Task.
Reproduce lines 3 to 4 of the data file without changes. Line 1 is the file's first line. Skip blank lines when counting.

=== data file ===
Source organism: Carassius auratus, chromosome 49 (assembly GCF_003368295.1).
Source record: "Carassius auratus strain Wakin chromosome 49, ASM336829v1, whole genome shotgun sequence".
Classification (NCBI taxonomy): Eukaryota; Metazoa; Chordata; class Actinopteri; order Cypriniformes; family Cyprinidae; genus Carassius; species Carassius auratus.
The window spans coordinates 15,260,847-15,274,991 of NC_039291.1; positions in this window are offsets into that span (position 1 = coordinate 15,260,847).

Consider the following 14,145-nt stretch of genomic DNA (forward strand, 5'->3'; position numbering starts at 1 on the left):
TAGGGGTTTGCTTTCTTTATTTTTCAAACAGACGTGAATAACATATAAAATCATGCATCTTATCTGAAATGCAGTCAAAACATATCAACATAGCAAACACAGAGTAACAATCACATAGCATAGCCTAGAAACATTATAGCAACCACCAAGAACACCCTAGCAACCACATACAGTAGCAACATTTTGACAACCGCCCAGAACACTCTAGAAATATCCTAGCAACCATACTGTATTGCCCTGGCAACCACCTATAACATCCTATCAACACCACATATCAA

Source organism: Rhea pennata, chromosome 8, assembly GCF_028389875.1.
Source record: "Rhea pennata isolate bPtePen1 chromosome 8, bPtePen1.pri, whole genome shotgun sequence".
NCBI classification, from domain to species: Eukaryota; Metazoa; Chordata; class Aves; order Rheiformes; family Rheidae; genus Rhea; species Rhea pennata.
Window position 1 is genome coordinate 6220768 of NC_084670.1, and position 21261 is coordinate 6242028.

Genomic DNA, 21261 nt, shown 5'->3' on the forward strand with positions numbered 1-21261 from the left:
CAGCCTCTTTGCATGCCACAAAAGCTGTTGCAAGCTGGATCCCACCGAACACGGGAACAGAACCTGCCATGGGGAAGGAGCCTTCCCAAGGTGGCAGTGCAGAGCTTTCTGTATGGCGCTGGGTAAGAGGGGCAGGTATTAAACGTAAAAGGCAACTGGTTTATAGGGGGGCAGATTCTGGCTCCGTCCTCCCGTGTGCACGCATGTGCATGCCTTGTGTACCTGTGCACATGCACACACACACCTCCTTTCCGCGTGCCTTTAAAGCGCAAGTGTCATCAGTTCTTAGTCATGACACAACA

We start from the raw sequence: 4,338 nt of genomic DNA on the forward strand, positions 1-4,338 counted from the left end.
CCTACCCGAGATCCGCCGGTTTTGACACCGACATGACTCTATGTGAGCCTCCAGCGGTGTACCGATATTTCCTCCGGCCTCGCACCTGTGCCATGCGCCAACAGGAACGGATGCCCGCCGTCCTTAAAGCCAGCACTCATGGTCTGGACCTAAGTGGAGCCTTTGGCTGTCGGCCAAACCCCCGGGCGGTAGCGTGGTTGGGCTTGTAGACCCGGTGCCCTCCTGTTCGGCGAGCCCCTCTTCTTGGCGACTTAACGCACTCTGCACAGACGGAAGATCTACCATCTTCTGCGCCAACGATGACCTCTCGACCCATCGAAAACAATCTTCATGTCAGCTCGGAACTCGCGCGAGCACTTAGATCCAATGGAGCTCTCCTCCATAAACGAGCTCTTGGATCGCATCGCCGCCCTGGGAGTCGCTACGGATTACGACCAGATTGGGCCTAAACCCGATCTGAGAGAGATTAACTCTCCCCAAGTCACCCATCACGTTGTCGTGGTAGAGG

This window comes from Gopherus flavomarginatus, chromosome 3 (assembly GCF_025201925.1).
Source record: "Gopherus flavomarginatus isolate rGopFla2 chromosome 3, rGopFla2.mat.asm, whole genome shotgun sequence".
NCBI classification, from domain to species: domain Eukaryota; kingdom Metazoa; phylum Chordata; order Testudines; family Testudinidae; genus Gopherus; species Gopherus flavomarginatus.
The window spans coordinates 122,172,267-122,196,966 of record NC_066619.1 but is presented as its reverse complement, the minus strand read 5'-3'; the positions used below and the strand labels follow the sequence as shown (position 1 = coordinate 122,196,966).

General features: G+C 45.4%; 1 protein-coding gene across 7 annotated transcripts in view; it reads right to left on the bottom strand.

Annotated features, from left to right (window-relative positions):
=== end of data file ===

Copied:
Classification (NCBI taxonomy): Eukaryota; Metazoa; Chordata; class Actinopteri; order Cypriniformes; family Cyprinidae; genus Carassius; species Carassius auratus.
The window spans coordinates 15,260,847-15,274,991 of NC_039291.1; positions in this window are offsets into that span (position 1 = coordinate 15,260,847).